The distributions of Y402H genotype and allele frequencies in different groups are shown in Table 1. In all groups, genotype distributions were in Hardy-Weinberg equilibrium and were similar in men and women. Exudative AMD patients had significantly higher C allele frequencies than controls (χ2=30.5 with 1 df, p<0.0001). Genotypic distribution of the Y402H polymorphism was significantly different between cases and controls (χ2=26.8 with 2 df, p<0.0001): CC homozygotes (OR 6.8, CI95% 3.0-15.2) and CT heterozygotes (OR 3.0, CI95% 1.6-5.6) were at increased risk of AMD compared with TT homozygotes subjects. Similar results were obtained after adjustment for age and sex (p<0.0001): for CT heterozygotes OR=3.0 (CI95% 1.6-5.6), and for CC homozygotes OR=6.9 (CI95% 3.1-15.6). The AIC of the codominant model (AIC=291.013) was lower than the AIC of the dominant model (AIC=295.534), suggesting that the codominant model was the best-fitting genetic model. No significant interaction between the Y402H polymorphism and gender or age was detected. Genotypic distribution of the Y402H polymorphism was significantly different between familial cases and controls (χ2=23.78 with 2 df, p<0.0001): CC homozygotes (OR 8.0, CI95% 3.2-19.8), and CT heterozygotes (OR 3.6, CI95% 1.7-7.6) were more frequent among familial cases than among controls. Similar results were obtained for sporadic exudative AMD cases (χ2=14,48 with 2 df, p<0.0007): CT heterozygotes (OR 2.4, CI95% 1.1-5.2), and CC homozygotes (OR 5.7, CI95% 2.2-14.6) were at increased risk of sporadic AMD. Association with this polymorphism tends to be stronger for unrelated patients with a positive family history of AMD, even if no significant difference was observed between sporadic and familial exudative AMD.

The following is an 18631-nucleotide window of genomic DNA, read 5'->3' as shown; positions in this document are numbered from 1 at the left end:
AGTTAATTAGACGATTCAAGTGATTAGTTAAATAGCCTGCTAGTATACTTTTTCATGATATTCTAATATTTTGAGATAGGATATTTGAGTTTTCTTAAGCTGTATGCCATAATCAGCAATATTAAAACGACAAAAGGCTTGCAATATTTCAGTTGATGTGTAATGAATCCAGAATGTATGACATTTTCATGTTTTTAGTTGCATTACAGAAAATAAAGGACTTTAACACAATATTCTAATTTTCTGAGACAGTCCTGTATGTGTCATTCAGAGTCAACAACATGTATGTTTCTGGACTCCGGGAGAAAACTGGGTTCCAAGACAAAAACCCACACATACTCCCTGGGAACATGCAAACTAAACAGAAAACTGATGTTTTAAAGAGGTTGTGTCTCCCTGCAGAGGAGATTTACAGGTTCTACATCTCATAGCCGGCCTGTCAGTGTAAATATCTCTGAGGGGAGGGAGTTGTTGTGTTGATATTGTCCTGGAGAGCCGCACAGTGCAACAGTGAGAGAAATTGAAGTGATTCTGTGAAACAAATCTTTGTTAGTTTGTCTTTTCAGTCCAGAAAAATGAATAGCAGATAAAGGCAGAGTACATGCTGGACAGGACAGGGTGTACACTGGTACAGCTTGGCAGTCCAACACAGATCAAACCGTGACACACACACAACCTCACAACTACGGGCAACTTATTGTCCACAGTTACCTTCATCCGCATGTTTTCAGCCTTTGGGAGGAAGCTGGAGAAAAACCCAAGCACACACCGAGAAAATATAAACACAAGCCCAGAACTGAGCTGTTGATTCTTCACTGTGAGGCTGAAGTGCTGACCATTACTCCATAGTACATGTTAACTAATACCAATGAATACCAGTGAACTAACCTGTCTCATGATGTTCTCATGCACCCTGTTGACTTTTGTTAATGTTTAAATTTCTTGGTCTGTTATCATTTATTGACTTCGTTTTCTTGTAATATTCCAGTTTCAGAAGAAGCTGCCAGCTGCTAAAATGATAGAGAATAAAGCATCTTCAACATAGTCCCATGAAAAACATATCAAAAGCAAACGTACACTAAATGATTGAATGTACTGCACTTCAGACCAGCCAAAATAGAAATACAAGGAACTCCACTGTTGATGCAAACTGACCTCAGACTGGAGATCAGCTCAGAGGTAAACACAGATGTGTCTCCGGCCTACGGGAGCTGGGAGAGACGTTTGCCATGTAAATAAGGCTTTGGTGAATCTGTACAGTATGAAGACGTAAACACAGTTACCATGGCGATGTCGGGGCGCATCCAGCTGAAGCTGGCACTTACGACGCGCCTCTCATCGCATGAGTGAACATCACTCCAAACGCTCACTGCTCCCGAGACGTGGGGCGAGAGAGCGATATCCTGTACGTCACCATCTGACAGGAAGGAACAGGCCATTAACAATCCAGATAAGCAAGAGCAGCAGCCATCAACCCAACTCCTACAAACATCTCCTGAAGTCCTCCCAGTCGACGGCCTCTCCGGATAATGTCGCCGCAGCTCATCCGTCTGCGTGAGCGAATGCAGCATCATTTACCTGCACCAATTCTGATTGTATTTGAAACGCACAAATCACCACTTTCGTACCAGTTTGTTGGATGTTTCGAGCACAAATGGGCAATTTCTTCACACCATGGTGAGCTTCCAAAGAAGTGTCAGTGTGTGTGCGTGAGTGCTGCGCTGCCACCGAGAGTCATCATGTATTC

In CFH, the nonsynonymous variant of exon 9 c.1279 (T->C) results in a tyrosine to histidine change at codon 402. Recently, six North American teams observed a higher risk of AMD for individuals carrying the common Y402H polymorphism (Table 2) [16-21]. Considering the concordance of previous studies for Y402H, we investigated specifically this particular polymorphism.

In this study, we confirm the higher relative frequency of the Y402H polymorphism of CFH in two groups of unrelated patients affected with exudative AMD, the most severe form of macular degeneration. Odds ratios are shown in Table 2. It is notable that our results issued from the French population are in concordance with previously reported results issued from North American populations. This could be partially explained by the fact that we included Caucasian individuals. A trend for higher risk in cases with positive family history was noted but was not statistically significant when compared with sporadic cases. From our results we could speculate that for an individual with positive familial history of AMD, being homozygotes (CC) for the Y402H polymorphism approximately confers a eight fold higher risk of being affected with exudative AMD. Prevention of exudative AMD is a major goal in this blinding disorder, and several clinical studies investigated this topic [24]. Thus, detection of individuals at risk could lead to strategies of management and early prevention of the disease.